Tune in next week when I reveal some surprising reasons women – as they get older - are not sleeping

You might also want to read:

Tips to sleep better:

How exercise can help:

Dr. Pam Peeke's take on sleep:

Comments

Thanks for this reminder. I try to exercise but when life gets crazy, that goes out the window, too.

I hope you can leave the window open and get all the sleep and exercise you need, soon!

This sounds familiar! My optimal sleep time is 9 hours, but my boyfriend only needs 7, so sometimes he has a tough time understanding why I go to bed so early. I'm hoping I might rub off on him a little bit so he'll get a little more sleep and be healthier for it.

Susan, Since he's up before you, maybe he can get busy in the kitchen preparing a nice, healthy breakfast (?)

I cannot function without a minimum of 7 hours and I go through periods where I need 9 hours.

This is so important. Personally, I love sleeping. Nothing better for my mood or my health than a good snooze.

I know that being "busy" is the new way to seem "successful," but skipping sleep is bad for everyone.

A good snooze solves (almost) everything, doesn't it?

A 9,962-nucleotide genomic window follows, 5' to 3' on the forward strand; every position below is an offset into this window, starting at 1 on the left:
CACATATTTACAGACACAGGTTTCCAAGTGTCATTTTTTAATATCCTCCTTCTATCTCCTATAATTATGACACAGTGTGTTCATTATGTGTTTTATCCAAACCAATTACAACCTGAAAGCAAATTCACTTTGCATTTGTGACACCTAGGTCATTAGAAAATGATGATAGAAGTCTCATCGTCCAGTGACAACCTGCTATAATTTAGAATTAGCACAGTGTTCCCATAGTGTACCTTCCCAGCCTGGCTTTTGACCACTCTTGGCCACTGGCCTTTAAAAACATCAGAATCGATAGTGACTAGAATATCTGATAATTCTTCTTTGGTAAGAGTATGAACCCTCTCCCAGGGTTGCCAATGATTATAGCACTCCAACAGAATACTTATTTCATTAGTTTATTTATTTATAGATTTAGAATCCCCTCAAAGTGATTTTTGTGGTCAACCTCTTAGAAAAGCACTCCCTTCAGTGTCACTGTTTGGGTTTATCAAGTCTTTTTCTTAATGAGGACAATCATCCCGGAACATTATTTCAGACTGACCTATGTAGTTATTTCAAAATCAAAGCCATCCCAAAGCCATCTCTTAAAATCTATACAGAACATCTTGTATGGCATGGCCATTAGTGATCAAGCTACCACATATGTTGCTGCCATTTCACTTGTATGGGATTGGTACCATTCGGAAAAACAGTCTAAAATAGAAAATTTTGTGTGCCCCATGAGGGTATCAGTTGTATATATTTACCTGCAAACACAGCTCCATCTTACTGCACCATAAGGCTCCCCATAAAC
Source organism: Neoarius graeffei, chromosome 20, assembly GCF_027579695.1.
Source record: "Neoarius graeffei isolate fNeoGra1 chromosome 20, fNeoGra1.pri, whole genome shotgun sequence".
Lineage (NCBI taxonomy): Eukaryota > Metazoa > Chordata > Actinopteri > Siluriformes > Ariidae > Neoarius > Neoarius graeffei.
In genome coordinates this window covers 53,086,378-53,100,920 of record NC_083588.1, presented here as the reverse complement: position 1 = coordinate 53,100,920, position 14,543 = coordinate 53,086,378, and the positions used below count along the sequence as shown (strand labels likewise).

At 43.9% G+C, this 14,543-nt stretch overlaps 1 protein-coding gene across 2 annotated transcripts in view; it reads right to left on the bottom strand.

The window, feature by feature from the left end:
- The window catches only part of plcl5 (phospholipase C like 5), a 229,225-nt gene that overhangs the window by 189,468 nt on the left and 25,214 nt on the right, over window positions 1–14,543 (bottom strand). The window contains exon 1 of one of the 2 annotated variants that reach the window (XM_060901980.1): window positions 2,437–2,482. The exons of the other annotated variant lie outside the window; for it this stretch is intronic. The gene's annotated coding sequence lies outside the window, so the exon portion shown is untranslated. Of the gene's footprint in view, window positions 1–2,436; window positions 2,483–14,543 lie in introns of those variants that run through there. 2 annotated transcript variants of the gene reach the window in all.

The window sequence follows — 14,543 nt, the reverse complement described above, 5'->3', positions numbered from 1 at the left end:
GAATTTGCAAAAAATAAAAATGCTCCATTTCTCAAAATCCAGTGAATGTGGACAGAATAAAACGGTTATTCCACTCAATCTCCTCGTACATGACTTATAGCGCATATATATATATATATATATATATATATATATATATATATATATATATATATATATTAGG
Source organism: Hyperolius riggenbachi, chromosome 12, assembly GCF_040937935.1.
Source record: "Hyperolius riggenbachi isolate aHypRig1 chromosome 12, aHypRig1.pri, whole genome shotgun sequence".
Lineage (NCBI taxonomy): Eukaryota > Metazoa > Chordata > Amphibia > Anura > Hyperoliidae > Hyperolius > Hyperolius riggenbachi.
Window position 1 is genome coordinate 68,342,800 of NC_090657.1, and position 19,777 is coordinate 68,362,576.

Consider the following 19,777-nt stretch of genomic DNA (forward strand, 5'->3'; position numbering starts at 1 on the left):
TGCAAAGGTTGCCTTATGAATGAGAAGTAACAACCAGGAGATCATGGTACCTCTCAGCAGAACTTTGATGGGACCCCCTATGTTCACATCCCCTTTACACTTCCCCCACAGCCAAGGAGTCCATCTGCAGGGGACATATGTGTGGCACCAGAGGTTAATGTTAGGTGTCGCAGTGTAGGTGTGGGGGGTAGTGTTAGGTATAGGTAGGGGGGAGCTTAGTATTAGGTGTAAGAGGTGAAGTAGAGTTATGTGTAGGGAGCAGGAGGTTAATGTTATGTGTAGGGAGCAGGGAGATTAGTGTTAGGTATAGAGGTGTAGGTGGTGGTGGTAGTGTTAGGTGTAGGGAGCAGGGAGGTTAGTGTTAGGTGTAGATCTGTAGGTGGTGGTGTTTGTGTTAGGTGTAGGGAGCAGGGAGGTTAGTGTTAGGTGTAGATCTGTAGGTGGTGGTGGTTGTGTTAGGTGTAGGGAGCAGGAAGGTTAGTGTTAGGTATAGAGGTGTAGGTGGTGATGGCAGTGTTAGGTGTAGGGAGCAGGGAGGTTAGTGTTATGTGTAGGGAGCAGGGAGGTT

I've found that I am a lot more effective after sleeping than before. Once tasks start taking long and my frustration or sadness level goes up, I know it's time to go to bed. It's silly to push through because I can get so much more done when I am rested.

Not enough sleep equals me being a BIG CRANK. And one who chases her tail, getting nothing at all accomplished.

I think not getting much sleep -- and being proud of it -- is a real American trait. We work all the time, we take the fewest vacations in the civilized world, we don't need much sleep -- and this is presented as the ideal. In fact, needing more sleep feels almost shameful to admit.

So true, Ruth. People do like to brag about how little sleep they're getting. It's almost as if sleep is an unnecessary indulgence.

I'm trying to recall, but didn't you do a post at one point that referred to a study where some people function better on 6 hours of sleep versus the full 8? For the last few weeks, I diligently got my 8 hours each night and I was crankier instead of more rested. I went back to 6/7 a few nights ago and it feels so much better. How could that be?

Yes, you're remembering correctly, Kristen. That was about certain people who have a gene that lets them get by on less sleep than the average person. Lucky you!